Suppose that we are given an exponential distribution model with a pdf $f(x,\theta) = \theta^{-1}\exp(-x/\theta)$ with an iid sample $X_1, ..., X_n$, and we would like to test hypothesis $H_0 : \theta = 1$ and $H_1 : \theta > 1$. We shall investigate the limiting distribution of the likelihood test statistic $2n(l_n (\hat\theta) - l_n (1))$ where $l_n(\theta)$ is the log-likelihood function $\sum \log f(x,\theta$) and $\hat \theta$ is the MLE of $\theta$ in the parameter space. We shall investigate the asymptotic behavior of the test statistic.

Note that the parameter space is not the whole real line, so it does not create an open neighborhood around $H_0: \theta = 1$). Here is what I have discovered so far: we know that the MLE of exponential distribution is $\overline X_n$, the sample mean if we are allowed to take the whole parameter space. Using a similar argument, if the sample mean is greater than one, the same argument works. However, if it is smaller than or equal to one, the MLE is 1 (we can show it using a monotonicity argument). Hence, the test statistic becomes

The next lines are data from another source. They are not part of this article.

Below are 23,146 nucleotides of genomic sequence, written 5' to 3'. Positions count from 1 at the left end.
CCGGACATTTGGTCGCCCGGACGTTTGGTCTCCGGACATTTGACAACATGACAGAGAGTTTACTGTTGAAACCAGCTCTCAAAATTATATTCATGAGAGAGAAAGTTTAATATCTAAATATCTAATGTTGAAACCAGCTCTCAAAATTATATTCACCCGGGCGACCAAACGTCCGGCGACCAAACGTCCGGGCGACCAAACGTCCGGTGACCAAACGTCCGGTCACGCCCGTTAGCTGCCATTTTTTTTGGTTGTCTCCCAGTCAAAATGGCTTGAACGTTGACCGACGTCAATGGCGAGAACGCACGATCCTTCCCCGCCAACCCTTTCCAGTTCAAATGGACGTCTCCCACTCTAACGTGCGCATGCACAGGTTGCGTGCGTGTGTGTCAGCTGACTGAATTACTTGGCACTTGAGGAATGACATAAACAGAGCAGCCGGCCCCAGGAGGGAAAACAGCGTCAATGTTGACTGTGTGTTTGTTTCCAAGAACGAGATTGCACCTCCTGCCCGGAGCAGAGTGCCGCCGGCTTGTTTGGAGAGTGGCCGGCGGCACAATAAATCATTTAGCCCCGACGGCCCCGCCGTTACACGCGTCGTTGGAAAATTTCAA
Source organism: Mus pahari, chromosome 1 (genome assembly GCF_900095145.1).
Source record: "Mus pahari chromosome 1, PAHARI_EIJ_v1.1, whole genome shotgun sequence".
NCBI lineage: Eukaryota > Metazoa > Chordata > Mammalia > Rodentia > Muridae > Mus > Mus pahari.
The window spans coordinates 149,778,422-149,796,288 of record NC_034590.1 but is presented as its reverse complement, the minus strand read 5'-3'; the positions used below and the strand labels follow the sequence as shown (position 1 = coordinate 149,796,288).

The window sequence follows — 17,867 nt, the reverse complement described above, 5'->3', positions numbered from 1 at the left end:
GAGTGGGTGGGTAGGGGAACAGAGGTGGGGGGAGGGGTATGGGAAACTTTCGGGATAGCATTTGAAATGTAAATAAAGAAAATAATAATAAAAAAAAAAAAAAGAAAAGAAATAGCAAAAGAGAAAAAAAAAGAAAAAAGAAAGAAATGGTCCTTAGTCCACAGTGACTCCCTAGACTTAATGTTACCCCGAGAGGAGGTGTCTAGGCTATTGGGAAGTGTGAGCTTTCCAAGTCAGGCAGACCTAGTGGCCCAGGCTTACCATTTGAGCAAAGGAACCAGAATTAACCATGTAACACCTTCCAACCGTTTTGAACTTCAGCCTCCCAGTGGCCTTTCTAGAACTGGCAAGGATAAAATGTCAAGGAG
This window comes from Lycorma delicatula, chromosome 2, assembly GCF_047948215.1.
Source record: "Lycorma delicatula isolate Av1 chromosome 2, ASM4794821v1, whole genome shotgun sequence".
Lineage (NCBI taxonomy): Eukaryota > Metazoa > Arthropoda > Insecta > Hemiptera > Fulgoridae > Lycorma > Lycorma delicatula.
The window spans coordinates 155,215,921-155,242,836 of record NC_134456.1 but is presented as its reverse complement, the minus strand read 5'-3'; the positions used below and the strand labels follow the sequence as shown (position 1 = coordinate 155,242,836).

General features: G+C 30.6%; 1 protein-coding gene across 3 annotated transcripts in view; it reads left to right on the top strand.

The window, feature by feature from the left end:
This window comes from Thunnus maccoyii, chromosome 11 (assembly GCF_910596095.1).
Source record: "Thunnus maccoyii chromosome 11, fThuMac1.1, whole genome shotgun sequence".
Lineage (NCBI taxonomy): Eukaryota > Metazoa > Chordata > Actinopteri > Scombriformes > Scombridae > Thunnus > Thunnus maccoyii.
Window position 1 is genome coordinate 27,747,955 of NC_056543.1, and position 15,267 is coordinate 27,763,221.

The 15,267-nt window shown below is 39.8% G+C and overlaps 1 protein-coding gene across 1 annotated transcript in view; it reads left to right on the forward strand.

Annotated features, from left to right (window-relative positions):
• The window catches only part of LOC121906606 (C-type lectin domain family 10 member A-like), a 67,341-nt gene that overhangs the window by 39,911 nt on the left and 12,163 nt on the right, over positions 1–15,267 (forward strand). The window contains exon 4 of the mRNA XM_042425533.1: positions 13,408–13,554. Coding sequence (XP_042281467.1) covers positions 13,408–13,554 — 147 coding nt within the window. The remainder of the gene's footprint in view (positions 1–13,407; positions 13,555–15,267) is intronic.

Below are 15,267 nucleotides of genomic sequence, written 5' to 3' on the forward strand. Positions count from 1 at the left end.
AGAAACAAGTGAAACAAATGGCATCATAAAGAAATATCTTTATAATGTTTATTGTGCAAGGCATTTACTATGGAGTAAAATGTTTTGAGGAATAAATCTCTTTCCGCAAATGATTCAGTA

$\begin{cases} 2n(\ln \overline X_n - (\overline X_n - 1)) && \text{if $\overline X_n > 1$} \\ 0 && \text{if $\overline X_n \leq 1$} \end{cases}$

we can use then a taylor expansion for the first case to show that it is indeed approximately equal to $n(\overline X_n - 1)^2$ that has a $\chi^2$-distribution asymptotically. However, how can we incorporate the case where $\overline X_n \leq 1$? If $H_1$ were $\theta \neq 1$ it would have been safe and sound. I guess the test becomes $\sum \overline X_n > k$ for some $k$, due to the zero part for the second case?

  • $\begingroup$ I do not see anything threatening the asymptotic results here. An open interval can be formed around the the null $H_0:\;\theta=1$, for example $(.9,1.1)$ is an open interval in the parameter space. $\endgroup$ – Zachary Blumenfeld Feb 22 '16 at 6:46
  • $\begingroup$ I undeleted your original post, Dave, because it is clear that by deleting it and reposting your question you are having people in this community recapitulate a dialog that has already occurred. If you would like to improve your original post, please just continue editing it and commenting to it. That will give people like @Zachary an opportunity to see what conversation has already taken place and enable them to move it further along, rather than having to repeat the same ideas. $\endgroup$ – whuber Feb 22 '16 at 14:19